What’s with our attachment to resorts? I swear, we hear the word and instantly conjure images of being fanned with palm leaves while being funneled full of pina coladas. Well, let’s go ahead and reprogram your brain because resorts are your grandparent’s idea of a good time, and not a friend to the experience-hungry traveler (especially with kids) on a budget. Let’s talk about the time I went to Miami, when my husband and I booked a nice, large-scale hotel – pretty much a resort – thinking it’d be uber-convenient, especially when traveling with a toddler. Imagine being able to eat, swim, get a snack at the gift shop, and access the beach – all within steps of your room in case of the inevitable toddler meltdown! Instead, we found out the hard way that the inconveniences and costs of a resort-style hotel totally outnumber the benefits.
LACK OF OPTIONS
First, we weren’t in love with the food from the resort’s ONLY restaurant. Even if you love the resort’s restaurant(s), you will grow weary of seeing the same waiter fake a smile for you.
Also, everything is expensive! I felt tangible PAIN every time I had to fork over $5 for bottled water (not even for the jumbo-sized kind, either) at the gift shop. And it wasn’t just the provisions that fell below par; but we also got super-bored of the whole campus in about two hours (a toddler can only climb up and down so many wing-backed chairs). Hey, even while staying at a yoga resort in Tulum – the very definition of paradise – I left campus every day for a change of scenery. We could have done ourselves a huge favor and opted for the following kind of stay instead.
Take a small, boutique hotel like The President; an Art Deco inn right on the main drag of South Beach. We actually ended up eating breakfast here every day because of the cheap prices, the variety of meal/price options and most importantly, the hostel-like vibe. A revolving door of International guests, folks sharing the paper and swapping travel stories…you know, that overwhelmingly awesome vibe that is the WHOLE reason you travel? Anyway, here, breakfast for the guests is included (even the coffee, which would have saved us obscene amounts of money thrown to the Starbucks monster). Did I mention that originally, when I was booking our resort, the option to include breakfast cost an extra $20/person per day? Tell me how much sense that makes when you can get eggs, fruit and potatoes at The President for $6.99? That’s breakfast blasphemy!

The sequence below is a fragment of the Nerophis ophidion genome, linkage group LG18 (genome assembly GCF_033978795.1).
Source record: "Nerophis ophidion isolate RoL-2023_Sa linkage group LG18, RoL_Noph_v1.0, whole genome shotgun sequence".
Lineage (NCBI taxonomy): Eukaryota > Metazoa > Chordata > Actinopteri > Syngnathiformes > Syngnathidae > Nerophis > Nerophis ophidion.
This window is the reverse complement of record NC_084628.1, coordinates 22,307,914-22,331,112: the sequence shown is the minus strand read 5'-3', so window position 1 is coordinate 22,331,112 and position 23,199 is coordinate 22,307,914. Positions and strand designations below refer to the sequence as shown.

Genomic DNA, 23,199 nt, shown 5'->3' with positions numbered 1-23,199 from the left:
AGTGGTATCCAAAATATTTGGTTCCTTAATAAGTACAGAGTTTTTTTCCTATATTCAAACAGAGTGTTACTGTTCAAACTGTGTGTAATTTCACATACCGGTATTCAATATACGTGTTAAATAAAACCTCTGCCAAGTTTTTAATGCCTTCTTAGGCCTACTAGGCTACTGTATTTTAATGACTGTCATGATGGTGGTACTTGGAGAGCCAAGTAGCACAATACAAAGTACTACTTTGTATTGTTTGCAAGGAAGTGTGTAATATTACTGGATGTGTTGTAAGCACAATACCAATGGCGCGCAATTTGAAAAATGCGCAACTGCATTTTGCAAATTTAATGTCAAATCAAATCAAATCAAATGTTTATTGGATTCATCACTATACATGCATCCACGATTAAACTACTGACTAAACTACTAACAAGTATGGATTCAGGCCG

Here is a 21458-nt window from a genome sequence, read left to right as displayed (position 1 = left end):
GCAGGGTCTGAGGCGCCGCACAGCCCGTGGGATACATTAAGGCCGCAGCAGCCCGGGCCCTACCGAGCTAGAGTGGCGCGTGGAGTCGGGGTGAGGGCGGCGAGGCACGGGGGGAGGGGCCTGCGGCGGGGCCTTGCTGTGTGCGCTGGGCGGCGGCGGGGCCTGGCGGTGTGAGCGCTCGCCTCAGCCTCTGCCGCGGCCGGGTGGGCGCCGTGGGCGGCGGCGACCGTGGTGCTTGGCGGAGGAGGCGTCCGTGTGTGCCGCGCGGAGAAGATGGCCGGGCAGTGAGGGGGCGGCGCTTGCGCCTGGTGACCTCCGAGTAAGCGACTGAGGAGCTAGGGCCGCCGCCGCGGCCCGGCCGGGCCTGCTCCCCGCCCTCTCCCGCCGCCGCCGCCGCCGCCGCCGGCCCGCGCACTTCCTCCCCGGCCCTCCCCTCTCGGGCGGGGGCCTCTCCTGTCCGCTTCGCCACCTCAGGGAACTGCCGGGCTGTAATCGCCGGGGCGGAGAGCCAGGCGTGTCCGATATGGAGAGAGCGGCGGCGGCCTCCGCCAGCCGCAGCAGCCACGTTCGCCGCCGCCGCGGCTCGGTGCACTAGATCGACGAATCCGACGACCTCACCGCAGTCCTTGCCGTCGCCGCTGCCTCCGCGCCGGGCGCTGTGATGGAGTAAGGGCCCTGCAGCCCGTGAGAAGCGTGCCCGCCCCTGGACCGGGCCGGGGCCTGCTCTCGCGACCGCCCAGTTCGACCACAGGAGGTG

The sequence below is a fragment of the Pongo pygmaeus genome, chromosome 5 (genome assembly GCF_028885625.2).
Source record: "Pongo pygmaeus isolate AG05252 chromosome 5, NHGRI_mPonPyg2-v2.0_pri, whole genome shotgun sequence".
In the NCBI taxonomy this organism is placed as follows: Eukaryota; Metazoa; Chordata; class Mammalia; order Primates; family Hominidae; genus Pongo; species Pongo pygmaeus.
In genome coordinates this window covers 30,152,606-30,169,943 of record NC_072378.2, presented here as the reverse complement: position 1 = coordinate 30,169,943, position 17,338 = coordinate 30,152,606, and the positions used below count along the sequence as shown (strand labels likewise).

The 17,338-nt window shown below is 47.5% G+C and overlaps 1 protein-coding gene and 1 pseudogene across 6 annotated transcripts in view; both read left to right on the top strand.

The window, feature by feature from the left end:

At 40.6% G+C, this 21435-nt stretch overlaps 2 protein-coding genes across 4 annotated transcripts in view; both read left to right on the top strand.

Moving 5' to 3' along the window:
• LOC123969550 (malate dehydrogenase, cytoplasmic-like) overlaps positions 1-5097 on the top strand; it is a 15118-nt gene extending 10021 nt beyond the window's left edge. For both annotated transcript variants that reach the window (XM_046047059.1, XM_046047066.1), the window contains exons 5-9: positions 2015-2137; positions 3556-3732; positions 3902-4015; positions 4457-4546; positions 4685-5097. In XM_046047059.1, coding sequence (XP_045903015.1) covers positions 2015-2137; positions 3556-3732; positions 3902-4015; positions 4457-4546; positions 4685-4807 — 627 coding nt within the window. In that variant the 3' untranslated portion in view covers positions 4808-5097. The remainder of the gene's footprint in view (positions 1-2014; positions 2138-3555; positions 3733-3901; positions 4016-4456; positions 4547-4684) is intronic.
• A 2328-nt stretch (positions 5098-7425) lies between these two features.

Guests of this smaller hotel eat up yet another treat for both wallet and senses: Dozens of culinary options, in all price ranges, within walking distance. At our resort, to break up the monotony, the only thing we had to look forward to was the food, which was the same style and cost the same $24.95 a head. So, what would happen if we wanted a $3 bagel for breakfast? A $7 sandwich for lunch? A $2.50 scoop of gelato? Sorry! You’re stuck with a $6 cup of gift-shop Hagen Daas (in a flavor you haven’t eaten since the 90s)!
Speaking of gift shops, The President’s nearby convenience store would have been invaluable for diapers/milk runs, a piece of fruit, and bottles of water that cost $1, not $1 million. And let’s talk liquor stores – crucial! A mini bottle of cheap wine was $12 at the resort. Options are IMPERATIVE when you’re on any sort of budget.
Lastly, the GROUNDS. The pool was okay but when you have kids, you swim for 20 minutes then it’s diaper change time and either they’re done or you are utterly fried from keeping them from drowning during that time. Same goes for the beach access; it’s convenient, for sure, but don’t let that be the deal-breaker when booking a smaller hotel, because any beach worth visiting also has a public entrance, and it’s usually in the cool part of town, which conveniently allows you to plan other activities around beach time.
You’re probably shocked and saddened by this news that our ol’ resort fantasy is just that – fantasy. Our hotel was indeed easy on the eyes. Lounge chairs on the beach. Seemingly all the luxe amenities one would need. But there was nothing practical about it. And it felt impersonal. And repetitive. We got the greatest satisfaction (I.e. Keeping our toddler happy for the longest amount of time) by driving to the main drag and taking the baby into different shops and hotel lobbies and parks and cafes. In fact, our favorite day was when we left the hotel in the morning, came back midday for nap time (always plan your day in two halves with a toddler: pre- and post- nap!), then went right back to the main area. We pretty much avoided the hotel like the boring money pit it was. And I encourage any budget-minded traveler looking for economy of experience to do the same.